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Hum Mol Genet. 2015 Jul 1;24(13):3847-60. doi: 10.1093/hmg/ddv127. Epub 2015 Apr 9.

SMN deficiency disrupts gastrointestinal and enteric nervous system function in mice.

Author information

1
Department of Neuroscience, Wexner Medical Center.
2
Department of Molecular & Cellular Biochemistry, Wexner Medical Center and.
3
Department of Physiology, Neuroscience Program, Michigan State University, East Lansing, MI 48824, USA and.
4
Division of Pediatric Gastroenterology, The Research Institute at Nationwide Children's Hospital, Columbus, OH 43205, USA.
5
Department of Anesthesiology, The Ohio State University, Columbus, OH 43210, USA.
6
Department of Neuroscience, Wexner Medical Center, kevin.foust@osumc.edu.

Abstract

The 2007 Consensus Statement for Standard of Care in Spinal Muscular Atrophy (SMA) notes that patients suffer from gastroesophageal reflux, constipation and delayed gastric emptying. We used two mouse models of SMA to determine whether functional GI complications are a direct consequence of or are secondary to survival motor neuron (Smn) deficiency. Our results show that despite normal activity levels and food and water intake, Smn deficiency caused constipation, delayed gastric emptying, slow intestinal transit and reduced colonic motility without gross anatomical or histopathological abnormalities. These changes indicate alterations to the intrinsic neural control of gut functions mediated by the enteric nervous system (ENS). Indeed, Smn deficiency led to disrupted ENS signaling to the smooth muscle of the colon but did not cause enteric neuron loss. High-frequency electrical field stimulation (EFS) of distal colon segments produced up to a 10-fold greater contractile response in Smn deficient tissues. EFS responses were not corrected by the addition of a neuronal nitric oxide synthase inhibitor indicating that the increased contractility was due to hyperexcitability and not disinhibition of the circuitry. The GI symptoms observed in mice are similar to those reported in SMA patients. Together these data suggest that ENS cells are susceptible to Smn deficiency and may underlie the patient GI symptoms.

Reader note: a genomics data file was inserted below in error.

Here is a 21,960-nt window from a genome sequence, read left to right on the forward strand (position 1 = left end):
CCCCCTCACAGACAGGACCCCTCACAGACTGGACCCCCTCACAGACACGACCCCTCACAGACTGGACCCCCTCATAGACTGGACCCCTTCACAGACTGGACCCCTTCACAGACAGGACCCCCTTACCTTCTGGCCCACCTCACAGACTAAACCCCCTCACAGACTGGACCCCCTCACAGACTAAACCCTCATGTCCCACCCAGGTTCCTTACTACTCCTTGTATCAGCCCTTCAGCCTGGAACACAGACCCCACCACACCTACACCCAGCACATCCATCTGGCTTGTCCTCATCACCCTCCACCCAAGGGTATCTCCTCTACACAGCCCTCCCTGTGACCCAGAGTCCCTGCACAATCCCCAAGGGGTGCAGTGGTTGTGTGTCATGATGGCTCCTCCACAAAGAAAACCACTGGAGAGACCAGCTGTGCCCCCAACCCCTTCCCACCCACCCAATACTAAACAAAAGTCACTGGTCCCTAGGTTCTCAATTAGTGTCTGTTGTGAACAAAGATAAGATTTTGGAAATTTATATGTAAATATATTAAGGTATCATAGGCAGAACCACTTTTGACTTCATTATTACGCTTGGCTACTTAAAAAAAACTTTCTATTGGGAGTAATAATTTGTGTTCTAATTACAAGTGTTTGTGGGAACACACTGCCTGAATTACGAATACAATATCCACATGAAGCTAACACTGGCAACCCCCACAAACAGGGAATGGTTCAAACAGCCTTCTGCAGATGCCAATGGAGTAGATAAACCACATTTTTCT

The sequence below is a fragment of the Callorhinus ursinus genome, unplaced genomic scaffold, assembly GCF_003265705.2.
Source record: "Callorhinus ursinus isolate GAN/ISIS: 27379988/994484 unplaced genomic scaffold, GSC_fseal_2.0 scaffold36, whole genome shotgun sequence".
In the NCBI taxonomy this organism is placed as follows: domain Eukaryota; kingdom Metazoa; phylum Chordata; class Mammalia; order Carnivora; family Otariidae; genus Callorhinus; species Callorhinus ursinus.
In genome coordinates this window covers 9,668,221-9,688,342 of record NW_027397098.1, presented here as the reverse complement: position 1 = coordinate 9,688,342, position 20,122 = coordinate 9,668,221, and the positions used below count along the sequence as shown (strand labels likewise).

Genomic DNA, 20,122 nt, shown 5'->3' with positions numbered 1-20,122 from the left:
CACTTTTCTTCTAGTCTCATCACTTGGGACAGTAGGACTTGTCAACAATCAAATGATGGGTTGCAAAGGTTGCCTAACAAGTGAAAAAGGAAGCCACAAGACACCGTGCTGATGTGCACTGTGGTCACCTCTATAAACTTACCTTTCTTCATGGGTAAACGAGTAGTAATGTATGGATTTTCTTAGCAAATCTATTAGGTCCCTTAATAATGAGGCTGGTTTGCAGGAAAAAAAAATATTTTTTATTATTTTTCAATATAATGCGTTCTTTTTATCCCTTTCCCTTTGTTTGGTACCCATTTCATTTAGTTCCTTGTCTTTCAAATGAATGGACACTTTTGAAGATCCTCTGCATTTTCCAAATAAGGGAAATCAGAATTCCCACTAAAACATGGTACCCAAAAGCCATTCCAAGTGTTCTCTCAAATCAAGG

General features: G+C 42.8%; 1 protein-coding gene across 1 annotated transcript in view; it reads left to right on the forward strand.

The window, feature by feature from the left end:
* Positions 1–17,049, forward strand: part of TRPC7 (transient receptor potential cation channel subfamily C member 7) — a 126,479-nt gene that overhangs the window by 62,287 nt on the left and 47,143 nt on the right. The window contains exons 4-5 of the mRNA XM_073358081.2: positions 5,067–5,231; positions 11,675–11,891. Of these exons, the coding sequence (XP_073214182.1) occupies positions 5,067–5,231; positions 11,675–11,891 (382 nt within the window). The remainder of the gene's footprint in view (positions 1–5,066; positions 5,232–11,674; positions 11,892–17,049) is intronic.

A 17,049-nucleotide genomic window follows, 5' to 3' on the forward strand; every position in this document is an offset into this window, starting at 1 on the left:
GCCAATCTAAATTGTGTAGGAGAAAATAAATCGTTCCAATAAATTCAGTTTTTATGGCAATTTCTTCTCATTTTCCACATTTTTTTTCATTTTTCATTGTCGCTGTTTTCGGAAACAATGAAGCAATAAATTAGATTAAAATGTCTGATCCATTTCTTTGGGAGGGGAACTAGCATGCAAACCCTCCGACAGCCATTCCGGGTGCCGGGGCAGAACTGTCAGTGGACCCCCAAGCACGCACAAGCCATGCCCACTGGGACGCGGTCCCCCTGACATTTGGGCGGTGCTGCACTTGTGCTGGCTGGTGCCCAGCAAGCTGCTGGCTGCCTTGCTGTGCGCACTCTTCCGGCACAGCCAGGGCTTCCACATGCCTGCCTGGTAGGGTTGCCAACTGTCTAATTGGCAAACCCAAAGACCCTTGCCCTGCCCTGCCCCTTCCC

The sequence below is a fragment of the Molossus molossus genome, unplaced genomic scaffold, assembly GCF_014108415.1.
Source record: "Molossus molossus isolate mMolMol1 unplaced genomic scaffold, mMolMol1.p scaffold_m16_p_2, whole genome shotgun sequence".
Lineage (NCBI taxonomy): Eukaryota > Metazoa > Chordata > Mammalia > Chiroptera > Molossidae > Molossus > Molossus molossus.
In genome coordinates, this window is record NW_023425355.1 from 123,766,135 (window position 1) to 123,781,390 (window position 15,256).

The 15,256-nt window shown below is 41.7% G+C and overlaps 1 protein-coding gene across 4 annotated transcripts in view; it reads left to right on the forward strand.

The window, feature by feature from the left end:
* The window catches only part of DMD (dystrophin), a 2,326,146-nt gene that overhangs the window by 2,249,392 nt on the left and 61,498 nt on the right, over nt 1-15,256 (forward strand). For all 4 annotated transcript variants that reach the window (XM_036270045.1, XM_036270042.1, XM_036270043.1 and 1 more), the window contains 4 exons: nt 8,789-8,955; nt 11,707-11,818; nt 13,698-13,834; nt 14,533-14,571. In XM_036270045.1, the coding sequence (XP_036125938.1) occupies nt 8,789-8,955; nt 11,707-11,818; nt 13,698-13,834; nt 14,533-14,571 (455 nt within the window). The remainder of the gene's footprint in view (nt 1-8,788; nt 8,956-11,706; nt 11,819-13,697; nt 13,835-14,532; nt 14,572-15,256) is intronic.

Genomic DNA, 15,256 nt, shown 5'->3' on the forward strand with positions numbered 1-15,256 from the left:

PMID:
25859009
PMCID:
PMC4542833
DOI:
10.1093/hmg/ddv127
[Indexed for MEDLINE]
Free PMC Article

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